Cancellation of Teck Frontier Mine Project February 25th, 2020

Madam Speaker, I appreciate the member's remarks, but I am worried that this debate is going to fan the flames of rhetoric on both sides.

As a member of Parliament on this Teck Frontier issue, I supported this and approved the proposal. In terms of supporting it, I also realize that there are already 20 oil sands projects in the mill with approval. This one probably will not come into being unless things really change within the next 10 years. The problem we see on that side, and on this to a certain extent, is the way it is viewed out there in Alberta.

I have a lot of Alberta friends. I spend a lot of time there. A lot of people from the Maritimes worked in the oil industry and still do. In fact 25 flights out of Moncton a week used to go to Alberta and they are not now.

Trying to blame everything on the Prime Minister is not the answer. Does the member really think that the price of oil in the market had nothing to do with this decision? It requires $92 a barrel of oil for it to be successful. Oil is nowhere near there and looks like it is not going to get there.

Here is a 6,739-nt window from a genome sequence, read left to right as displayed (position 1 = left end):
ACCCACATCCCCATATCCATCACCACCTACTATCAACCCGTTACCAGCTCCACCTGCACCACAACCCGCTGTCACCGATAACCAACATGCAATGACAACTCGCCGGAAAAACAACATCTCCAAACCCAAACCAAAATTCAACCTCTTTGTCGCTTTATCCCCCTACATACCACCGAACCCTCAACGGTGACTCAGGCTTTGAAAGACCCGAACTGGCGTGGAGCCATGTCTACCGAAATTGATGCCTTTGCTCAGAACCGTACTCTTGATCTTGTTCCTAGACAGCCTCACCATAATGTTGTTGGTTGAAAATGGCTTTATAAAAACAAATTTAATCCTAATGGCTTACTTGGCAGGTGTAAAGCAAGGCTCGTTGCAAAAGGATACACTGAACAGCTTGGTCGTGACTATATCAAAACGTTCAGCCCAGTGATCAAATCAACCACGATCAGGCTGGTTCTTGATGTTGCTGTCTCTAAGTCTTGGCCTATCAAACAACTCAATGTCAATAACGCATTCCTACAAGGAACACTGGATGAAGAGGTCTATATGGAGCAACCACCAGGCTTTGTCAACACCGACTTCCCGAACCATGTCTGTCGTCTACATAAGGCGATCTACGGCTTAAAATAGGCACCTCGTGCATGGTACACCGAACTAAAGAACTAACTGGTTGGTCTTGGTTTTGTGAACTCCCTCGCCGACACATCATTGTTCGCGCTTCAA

Let us have some real facts on the table here. The Teck company made the decision themselves and the price of oil is—

Interparliamentary Delegations February 20th, 2020

Mr. Speaker, this is my third day tabling reports. We have been busy at the Canada-United States Inter-Parliamentary Group.

Pursuant to Standing Order 34(1), I have the honour to present to the House, in both official languages, three reports of the Canada-United States IPG.

The first concerns the Pacific NorthWest Economic Region 29th annual summit held in Saskatoon, Saskatchewan, July 21 to 25, 2019.

The second concerns the National Governors Association annual summer meeting, held in Salt Lake City, Utah, from July 24 to 26, 2019.

The third concerns the CAN/AM Border Trade Alliance conference, held in Washington, D.C., from October 6 to 8, 2019.